When I turned my phone back on, one voicemail and some messages were waiting for me.
(I had turned it off the prior evening, a rarity.)
The voicemail was from my boyfriend, calling to say goodnight even though I’d forewarned him that I was checking out for the evening. I seriously needed to be alone—let everything go silent.
It felt good to have no more f*cks to give. It was a change of pace, an exceptionally freeing and guiltless act of self-care.
One of my cousins sent a message of love and encouragement for the hard day ahead. Another message from my good friend, sending the same thoughts.
I sent them both a heart emoji because that’s all I had in me to do.
My aunt had texted me, saying, “Morning, Merry! Call me when you can.”
Since we don’t often talk, once I had woken up enough to think somewhat straight, I found her number in my contacts and dialed her. She didn’t answer, so I left a message.
She called back a few minutes later.
It was the first anniversary since my mother died. We cried, laughed, and shared some memories of her. We ranted about our annoyance with the cemetery, which throws away everything we bring to the grave once a week.
I usually stick with plastic dollar-store flowers. (Some of them are lovely.)
I’ve lost my fair share of loved ones over the years; I’m not a newbie at this. Yet my mom dying has been the most difficult death to accept and move forward from.
I’ve been as proactive as I could within the last year; I attended a grief group, found a new therapist who I like, and regularly saw my doctor. I wrote as often as I could. I spent time reading, learning, and exploring the topic of grief. I don’t like to stay stuck in life, and the more knowledge that I have, the better my chances are for personal growth.
Rekindling my relationship with the big guy in the sky has also been wonderful, like being thrown a life preserver in a stormy sea filled with sharks.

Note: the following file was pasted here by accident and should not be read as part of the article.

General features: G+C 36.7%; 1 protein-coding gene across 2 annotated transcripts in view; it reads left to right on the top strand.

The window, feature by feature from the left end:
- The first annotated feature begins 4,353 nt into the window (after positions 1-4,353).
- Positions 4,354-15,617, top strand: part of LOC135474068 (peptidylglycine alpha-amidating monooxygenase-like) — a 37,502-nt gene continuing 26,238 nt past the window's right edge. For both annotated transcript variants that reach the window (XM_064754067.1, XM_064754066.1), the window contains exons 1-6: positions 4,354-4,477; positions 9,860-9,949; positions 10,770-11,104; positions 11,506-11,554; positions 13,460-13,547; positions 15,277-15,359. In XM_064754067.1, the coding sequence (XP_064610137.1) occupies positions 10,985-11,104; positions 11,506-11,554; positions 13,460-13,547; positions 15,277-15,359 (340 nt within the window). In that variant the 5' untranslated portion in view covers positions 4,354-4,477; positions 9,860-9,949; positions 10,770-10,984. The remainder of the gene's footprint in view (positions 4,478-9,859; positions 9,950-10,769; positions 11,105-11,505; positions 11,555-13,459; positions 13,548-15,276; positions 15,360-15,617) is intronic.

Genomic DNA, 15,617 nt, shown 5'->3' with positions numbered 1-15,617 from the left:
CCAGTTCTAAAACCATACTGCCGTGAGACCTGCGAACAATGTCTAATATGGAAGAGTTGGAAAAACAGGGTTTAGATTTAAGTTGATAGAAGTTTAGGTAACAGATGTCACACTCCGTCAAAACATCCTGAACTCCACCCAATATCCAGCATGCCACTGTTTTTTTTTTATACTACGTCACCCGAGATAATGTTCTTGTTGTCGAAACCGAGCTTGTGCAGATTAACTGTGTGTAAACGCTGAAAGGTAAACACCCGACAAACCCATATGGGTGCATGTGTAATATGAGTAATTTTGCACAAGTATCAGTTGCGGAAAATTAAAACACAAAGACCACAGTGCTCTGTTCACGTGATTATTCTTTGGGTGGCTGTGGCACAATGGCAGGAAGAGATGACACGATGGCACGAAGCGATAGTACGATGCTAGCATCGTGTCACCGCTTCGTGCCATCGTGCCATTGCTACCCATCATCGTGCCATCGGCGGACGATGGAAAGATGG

I’ve learned a few things about death, loss, and grief, but I’ll keep it simple:
1. Every emotion is valid.
When I got the call early that Monday morning a year ago, my first thought was that of pure relief. Relief that she was no longer suffering—finally at peace. It was also a feeling of relief for myself because I no longer had to witness how sick she was. One of the hardest things is watching someone you love in pain and not being able to do a damn thing about it.
Of course, I felt guilty for feeling that way, until I read about something called anticipatory grief. She’d been ill for so long that, deep down, I had already begun the process of grieving before she even died.
2. Let it out (or don’t).
Trying to act tough will only make matters worse. If you feel like ugly, snot-crying—do it. On the other hand, if you can’t cry and just feel numb, that’s alright as well. There’s no right or wrong way when it comes to grieving. Cliché, but true.
3. It’s a journey you walk alone (mostly).
Once the first week or two is over, people will go back to their lives, and you’ll be left alone to figure out how to move forward without your loved one. It’s a lonely path.
Not everyone wants to share their pain. I’m extremely emotional, so I’ve spent many nights alone in my room, talking to her.
Pay close attention to the people who reach out to you during this time, and if no one does, then reach out to them. (When you’re ready.)
4. The empty space.
There will always be a void when someone dies. But as much as that reality stinks, I wouldn’t want anyone else to fill in for my mom. That’s how much I continue to love her—and always will.
She had a wonderful sense of humor! I like to believe that some of it rubbed off on me.
I cherish the fact that I had her here with me for 43 years.
5. Signs are all around you (if you look).
My mom is still with me.
Those first few weeks after she passed away, I kept waiting for some profound thing to prove to me that she was alright. She’d told me to keep an eye out for her; in fact, it was one of the last things that she said to me before they wheeled her off for surgery.
It’ll be a certain song on the radio, a bird, a feather, perhaps even a dream that feels real. She kissed me on my cheek, and I could feel it when I awoke. I’ve even heard her soft voice!
My mom was almost my age in the above photograph that I took of her. We were on a family trip to Hershey, Pennsylvania, back in 1989.
She had a zest for life, and that photo represents it perfectly—feet up on the dash, brilliant smile, holding a cigarette, a habit that she was never able to break.
She was my best friend, and my life will never be the same. I miss her so much, but I know that she’s close by. I know she’s watching over me.